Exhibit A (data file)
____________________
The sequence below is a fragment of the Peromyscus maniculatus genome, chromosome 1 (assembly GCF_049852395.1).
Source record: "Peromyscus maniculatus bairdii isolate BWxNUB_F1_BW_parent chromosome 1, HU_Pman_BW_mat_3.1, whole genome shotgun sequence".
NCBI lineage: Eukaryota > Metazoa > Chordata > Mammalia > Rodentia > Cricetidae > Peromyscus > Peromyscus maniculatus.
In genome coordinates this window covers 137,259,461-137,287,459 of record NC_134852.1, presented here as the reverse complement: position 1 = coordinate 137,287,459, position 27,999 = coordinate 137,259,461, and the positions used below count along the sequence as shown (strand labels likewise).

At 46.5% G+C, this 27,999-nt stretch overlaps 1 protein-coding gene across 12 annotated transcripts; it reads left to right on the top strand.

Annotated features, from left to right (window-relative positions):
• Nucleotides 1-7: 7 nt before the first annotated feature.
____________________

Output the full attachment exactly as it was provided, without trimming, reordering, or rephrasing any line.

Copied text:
The sequence below is a fragment of the Peromyscus maniculatus genome, chromosome 1 (assembly GCF_049852395.1).
Source record: "Peromyscus maniculatus bairdii isolate BWxNUB_F1_BW_parent chromosome 1, HU_Pman_BW_mat_3.1, whole genome shotgun sequence".
NCBI lineage: Eukaryota > Metazoa > Chordata > Mammalia > Rodentia > Cricetidae > Peromyscus > Peromyscus maniculatus.
In genome coordinates this window covers 137,259,461-137,287,459 of record NC_134852.1, presented here as the reverse complement: position 1 = coordinate 137,287,459, position 27,999 = coordinate 137,259,461, and the positions used below count along the sequence as shown (strand labels likewise).

At 46.5% G+C, this 27,999-nt stretch overlaps 1 protein-coding gene across 12 annotated transcripts; it reads left to right on the top strand.

Annotated features, from left to right (window-relative positions):
• Nucleotides 1-7: 7 nt before the first annotated feature.